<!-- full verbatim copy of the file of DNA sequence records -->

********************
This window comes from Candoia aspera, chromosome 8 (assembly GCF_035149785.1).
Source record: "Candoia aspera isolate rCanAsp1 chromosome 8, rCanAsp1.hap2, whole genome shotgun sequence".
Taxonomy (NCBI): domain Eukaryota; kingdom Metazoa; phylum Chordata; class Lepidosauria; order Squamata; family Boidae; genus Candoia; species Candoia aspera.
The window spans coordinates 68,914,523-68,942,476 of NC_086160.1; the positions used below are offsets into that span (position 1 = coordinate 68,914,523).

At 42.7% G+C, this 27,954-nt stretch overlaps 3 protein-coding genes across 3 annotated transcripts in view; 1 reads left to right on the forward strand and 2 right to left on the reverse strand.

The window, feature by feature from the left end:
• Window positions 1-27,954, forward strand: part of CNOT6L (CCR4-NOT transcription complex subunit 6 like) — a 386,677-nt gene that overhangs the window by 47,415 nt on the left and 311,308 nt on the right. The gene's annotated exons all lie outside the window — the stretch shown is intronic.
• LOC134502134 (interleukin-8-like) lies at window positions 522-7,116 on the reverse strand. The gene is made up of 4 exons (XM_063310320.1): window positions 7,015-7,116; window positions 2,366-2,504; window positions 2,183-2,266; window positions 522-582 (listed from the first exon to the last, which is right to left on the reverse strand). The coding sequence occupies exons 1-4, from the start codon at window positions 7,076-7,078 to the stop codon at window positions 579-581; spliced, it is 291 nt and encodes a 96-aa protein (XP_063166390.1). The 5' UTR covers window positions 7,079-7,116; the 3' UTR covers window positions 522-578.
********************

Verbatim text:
This window comes from Candoia aspera, chromosome 8 (assembly GCF_035149785.1).
Source record: "Candoia aspera isolate rCanAsp1 chromosome 8, rCanAsp1.hap2, whole genome shotgun sequence".
Taxonomy (NCBI): domain Eukaryota; kingdom Metazoa; phylum Chordata; class Lepidosauria; order Squamata; family Boidae; genus Candoia; species Candoia aspera.
The window spans coordinates 68,914,523-68,942,476 of NC_086160.1; the positions used below are offsets into that span (position 1 = coordinate 68,914,523).

At 42.7% G+C, this 27,954-nt stretch overlaps 3 protein-coding genes across 3 annotated transcripts in view; 1 reads left to right on the forward strand and 2 right to left on the reverse strand.

The window, feature by feature from the left end:
• Window positions 1-27,954, forward strand: part of CNOT6L (CCR4-NOT transcription complex subunit 6 like) — a 386,677-nt gene that overhangs the window by 47,415 nt on the left and 311,308 nt on the right. The gene's annotated exons all lie outside the window — the stretch shown is intronic.
• LOC134502134 (interleukin-8-like) lies at window positions 522-7,116 on the reverse strand. The gene is made up of 4 exons (XM_063310320.1): window positions 7,015-7,116; window positions 2,366-2,504; window positions 2,183-2,266; window positions 522-582 (listed from the first exon to the last, which is right to left on the reverse strand). The coding sequence occupies exons 1-4, from the start codon at window positions 7,076-7,078 to the stop codon at window positions 579-581; spliced, it is 291 nt and encodes a 96-aa protein (XP_063166390.1). The 5' UTR covers window positions 7,079-7,116; the 3' UTR covers window positions 522-578.